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1.
Front Genet ; 13: 896749, 2022.
Article in English | MEDLINE | ID: covidwho-2009858

ABSTRACT

Background: Shwachman-Diamond syndrome (SDS) is a rare autosomal recessive ribosomopathy mainly characterized by exocrine pancreatic insufficiency, skeletal alterations, neutropenia, and a relevant risk of hematological transformation. At least 90% of SDS patients have pathogenic variants in SBDS, the first gene associated with the disease with very low allelic heterogeneity; three variants, derived from events of genetic conversion between SBDS and its pseudogene, SBDSP1, provided the alleles observed in about 62% of SDS patients. Methods: We performed a reanalysis of the available WES files of a group of SDS patients with biallelic SBDS pathogenic variants, studying the results by next bioinformatic and protein structural analysis. Parallelly, careful clinical attention was given to the patient focused in this study. Results: We found and confirmed in one SDS patient a germline heterozygous missense variant (c.100T>C; p.Phe34Leu) in the EIF6 gene. This variant, inherited from his mother, has a very low frequency, and it is predicted as pathogenic, according to several in silico prediction tools. The protein structural analysis also envisages the variant could reduce the binding to the nascent 60S ribosomal. Conclusion: This study focused on the hypothesis that the EIF6 germline variant mimics the effect of somatic deletions of chromosome 20, always including the locus of this gene, and similarly may rescue the ribosomal stress and ribosomal dysfunction due to SBDS mutations. It is likely that this rescue may contribute to the stable and not severe hematological status of the proband, but a definite answer on the role of this EIF6 variant can be obtained only by adding a functional layer of evidence. In the future, these results are likely to be useful for selected cases in personalized medicine and therapy.

2.
J Adolesc Young Adult Oncol ; 11(3): 316-319, 2022 Jun.
Article in English | MEDLINE | ID: covidwho-1890824

ABSTRACT

Worldwide, the coronavirus 19 disease pandemic caused a worse chance of a timely diagnosis for cancer patients. We conducted a retrospective analysis of new diagnoses registered in the national pediatric oncology database, comparing the first lockdown period (March-May 2020) with the same period of 2015-2019. The total number of cases (0-19 years) dropped by 20.8% (from 441 between 2015 and 2019 to 349 in 2020). A major reduction was observed for adolescents (15-19 years) (-32.9%) and for adolescents with solid tumors (-56.4%, p = 0.03). Our data suggest that the enforced lockdown reduced the possibility for these already vulnerable patients to access the referral centers.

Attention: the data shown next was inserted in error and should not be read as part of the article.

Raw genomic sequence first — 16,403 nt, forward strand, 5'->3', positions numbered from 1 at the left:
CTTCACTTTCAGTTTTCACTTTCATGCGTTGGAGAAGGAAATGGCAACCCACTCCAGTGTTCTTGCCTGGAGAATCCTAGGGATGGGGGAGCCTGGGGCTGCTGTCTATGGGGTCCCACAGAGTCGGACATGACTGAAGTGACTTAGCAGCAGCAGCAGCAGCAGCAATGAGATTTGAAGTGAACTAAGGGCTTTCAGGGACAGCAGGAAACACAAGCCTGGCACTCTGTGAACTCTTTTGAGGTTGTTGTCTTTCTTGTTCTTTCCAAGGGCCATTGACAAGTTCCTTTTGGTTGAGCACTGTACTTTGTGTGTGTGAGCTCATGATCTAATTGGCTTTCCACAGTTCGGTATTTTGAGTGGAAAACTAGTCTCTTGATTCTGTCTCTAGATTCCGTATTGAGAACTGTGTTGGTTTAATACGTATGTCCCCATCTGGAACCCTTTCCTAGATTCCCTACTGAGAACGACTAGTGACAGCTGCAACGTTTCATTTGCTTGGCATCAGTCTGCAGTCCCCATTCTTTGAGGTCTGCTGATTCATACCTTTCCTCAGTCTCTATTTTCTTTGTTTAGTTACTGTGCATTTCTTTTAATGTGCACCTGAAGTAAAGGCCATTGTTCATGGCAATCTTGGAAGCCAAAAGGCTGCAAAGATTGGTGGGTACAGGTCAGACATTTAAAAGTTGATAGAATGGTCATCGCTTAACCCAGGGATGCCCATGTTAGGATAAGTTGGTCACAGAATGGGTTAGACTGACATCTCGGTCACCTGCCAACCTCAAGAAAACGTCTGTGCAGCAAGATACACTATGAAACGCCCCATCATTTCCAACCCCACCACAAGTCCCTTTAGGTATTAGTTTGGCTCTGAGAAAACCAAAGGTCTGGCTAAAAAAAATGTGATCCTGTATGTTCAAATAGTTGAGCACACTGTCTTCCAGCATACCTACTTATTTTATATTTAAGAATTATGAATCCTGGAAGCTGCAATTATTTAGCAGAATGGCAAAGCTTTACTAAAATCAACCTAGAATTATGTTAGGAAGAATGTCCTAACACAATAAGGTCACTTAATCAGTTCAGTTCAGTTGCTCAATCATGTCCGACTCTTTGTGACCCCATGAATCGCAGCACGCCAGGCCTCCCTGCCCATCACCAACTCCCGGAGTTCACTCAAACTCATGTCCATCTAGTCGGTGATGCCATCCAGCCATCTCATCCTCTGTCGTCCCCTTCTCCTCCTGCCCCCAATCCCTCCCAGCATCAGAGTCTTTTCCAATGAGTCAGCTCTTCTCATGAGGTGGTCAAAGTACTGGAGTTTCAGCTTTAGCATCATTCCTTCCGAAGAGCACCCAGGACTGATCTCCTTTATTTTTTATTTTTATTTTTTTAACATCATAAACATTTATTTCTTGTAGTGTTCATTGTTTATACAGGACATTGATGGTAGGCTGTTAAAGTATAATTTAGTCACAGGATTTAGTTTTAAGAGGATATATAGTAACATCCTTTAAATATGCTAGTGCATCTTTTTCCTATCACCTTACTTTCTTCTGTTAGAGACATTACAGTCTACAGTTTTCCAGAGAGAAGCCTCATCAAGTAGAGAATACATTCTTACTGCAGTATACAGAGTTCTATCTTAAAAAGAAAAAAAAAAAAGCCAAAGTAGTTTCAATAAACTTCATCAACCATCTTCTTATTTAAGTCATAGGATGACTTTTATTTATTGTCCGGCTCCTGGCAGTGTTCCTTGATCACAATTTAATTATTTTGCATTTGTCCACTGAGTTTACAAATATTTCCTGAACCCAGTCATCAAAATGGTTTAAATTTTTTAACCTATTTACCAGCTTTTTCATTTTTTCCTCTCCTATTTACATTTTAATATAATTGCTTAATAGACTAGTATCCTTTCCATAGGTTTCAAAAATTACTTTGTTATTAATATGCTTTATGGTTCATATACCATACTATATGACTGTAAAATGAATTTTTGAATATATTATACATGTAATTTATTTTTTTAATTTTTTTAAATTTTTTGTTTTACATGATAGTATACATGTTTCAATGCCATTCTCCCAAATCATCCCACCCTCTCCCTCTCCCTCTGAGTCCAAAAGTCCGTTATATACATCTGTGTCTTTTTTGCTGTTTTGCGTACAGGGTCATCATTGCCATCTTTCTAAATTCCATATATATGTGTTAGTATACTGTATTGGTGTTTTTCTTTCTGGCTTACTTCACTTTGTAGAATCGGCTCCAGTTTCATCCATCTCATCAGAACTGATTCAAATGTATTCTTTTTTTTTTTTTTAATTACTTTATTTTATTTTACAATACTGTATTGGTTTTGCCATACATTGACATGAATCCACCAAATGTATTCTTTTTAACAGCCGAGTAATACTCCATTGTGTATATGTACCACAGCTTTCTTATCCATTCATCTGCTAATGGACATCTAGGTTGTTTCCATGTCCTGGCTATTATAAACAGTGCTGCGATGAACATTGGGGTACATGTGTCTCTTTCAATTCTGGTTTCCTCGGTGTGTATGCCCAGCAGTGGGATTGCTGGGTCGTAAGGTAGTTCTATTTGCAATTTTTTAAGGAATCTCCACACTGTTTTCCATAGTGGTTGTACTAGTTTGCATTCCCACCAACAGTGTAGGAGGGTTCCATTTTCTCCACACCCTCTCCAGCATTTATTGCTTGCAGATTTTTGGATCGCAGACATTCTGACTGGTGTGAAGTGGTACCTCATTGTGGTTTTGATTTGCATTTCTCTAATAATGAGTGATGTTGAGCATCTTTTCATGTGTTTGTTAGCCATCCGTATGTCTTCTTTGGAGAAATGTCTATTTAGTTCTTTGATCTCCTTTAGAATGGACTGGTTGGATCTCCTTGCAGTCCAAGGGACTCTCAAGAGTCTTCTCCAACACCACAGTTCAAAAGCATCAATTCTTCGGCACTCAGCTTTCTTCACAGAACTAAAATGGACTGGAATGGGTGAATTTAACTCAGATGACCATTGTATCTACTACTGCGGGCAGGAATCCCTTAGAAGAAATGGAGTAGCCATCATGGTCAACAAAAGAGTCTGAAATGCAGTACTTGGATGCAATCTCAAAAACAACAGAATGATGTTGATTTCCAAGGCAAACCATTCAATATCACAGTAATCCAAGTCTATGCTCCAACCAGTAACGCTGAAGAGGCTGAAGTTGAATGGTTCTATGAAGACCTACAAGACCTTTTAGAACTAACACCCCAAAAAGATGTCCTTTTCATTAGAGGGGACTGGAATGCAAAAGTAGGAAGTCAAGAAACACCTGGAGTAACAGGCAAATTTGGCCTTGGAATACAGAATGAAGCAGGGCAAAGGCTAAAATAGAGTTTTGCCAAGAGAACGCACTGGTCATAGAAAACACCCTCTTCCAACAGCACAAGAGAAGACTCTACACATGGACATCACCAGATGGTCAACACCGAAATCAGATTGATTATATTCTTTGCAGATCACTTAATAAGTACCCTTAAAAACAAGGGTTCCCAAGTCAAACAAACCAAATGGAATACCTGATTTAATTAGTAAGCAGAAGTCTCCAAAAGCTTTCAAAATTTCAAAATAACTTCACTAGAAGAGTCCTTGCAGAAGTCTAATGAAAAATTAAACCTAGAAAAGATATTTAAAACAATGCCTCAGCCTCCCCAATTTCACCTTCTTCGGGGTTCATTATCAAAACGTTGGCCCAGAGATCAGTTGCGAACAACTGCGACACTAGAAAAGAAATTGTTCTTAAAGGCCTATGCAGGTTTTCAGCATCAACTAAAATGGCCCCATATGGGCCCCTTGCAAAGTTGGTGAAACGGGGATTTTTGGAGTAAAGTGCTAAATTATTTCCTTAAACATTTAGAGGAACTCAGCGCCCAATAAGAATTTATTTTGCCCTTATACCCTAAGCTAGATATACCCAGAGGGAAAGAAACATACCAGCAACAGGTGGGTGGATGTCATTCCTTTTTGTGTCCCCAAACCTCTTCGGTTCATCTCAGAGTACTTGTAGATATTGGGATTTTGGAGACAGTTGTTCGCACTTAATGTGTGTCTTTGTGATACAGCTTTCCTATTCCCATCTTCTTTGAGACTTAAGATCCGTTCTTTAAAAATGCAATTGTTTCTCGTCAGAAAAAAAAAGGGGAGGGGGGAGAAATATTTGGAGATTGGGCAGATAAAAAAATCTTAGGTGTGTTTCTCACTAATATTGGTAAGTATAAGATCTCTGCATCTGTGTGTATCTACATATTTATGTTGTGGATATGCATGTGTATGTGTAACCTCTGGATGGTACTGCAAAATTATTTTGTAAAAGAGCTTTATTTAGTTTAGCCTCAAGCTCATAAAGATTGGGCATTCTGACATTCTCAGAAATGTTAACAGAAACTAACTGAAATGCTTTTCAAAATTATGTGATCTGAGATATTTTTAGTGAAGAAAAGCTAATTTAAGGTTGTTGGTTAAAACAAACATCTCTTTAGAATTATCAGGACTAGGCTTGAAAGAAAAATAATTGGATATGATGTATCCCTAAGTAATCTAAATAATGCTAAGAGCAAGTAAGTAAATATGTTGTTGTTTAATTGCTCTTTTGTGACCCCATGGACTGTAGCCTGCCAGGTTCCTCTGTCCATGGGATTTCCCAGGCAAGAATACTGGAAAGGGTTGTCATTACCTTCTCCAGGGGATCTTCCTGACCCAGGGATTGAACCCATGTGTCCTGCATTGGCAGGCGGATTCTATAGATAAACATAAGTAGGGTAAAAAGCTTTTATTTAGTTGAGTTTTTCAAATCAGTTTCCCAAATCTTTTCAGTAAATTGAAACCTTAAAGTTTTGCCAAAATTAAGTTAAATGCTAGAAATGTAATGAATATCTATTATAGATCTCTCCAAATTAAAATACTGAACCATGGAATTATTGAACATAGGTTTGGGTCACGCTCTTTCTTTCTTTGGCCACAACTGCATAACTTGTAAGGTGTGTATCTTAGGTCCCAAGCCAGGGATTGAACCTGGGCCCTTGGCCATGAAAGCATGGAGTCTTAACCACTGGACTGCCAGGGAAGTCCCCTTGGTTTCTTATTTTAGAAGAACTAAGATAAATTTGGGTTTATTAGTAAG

Subject(s)
COVID-19 , Neoplasms , Adolescent , COVID-19/epidemiology , Child , Communicable Disease Control , Delayed Diagnosis , Humans , Neoplasms/diagnosis , Neoplasms/epidemiology , Pandemics , Retrospective Studies
3.
Clin Infect Pract ; 15: 100144, 2022 Jul.
Article in English | MEDLINE | ID: covidwho-1803778

ABSTRACT

Background: Sars-CoV2 can cause severe pneumonia and acute respiratory distress syndrome (ARDS). In COVID-19-associated respiratory failure, lung transplantation might be an option (Bharat A). Case report: A previously healthy 63-year-old man with a nasopharyngeal swab positive for SarsCoV2 and radiological evidence of interstitial lung consolidations developed acute respiratory distress that required intubation and veno-venous extracorporeal membrane oxygenation support (VV ECMO). Because of no recovery of his lung function, he underwent a bilateral lung transplant. ICU stay was complicated by several episodes of bacterial superinfections and an increase of liver function tests (LFTs). Afterward, he faced a progressive clinical worsening associated to severe anemia, further rise of indices of cholestasis, hypertriglyceridemia and hyperferritinemia. Bone marrow smear showed a picture compatible with haemophagocytic lymphohistocytosis (HLH) and first and second line therapy were started. In addition, a transjugular hepatic biopsy was performed with histopathological evidence of portal and periportal fibrosis, compatible with Covid 19-related cholangiopathy. During the hospital stay, he developed several MDR opportunistic infections. The patient died few months later from multiorgan failure secondary to septic shock. A post-mortem confirmed a diagnosis of cholangiopathy, and medullary erythro-haemophagocytosis. Conclusion: Post Covid19 syndrome is a clinical entity that includes novel and old sequelae following recovery from Sars-CoV2 infections. Early identification of these diseases is crucial for adequate management and might influence the long term prognosis of these patients.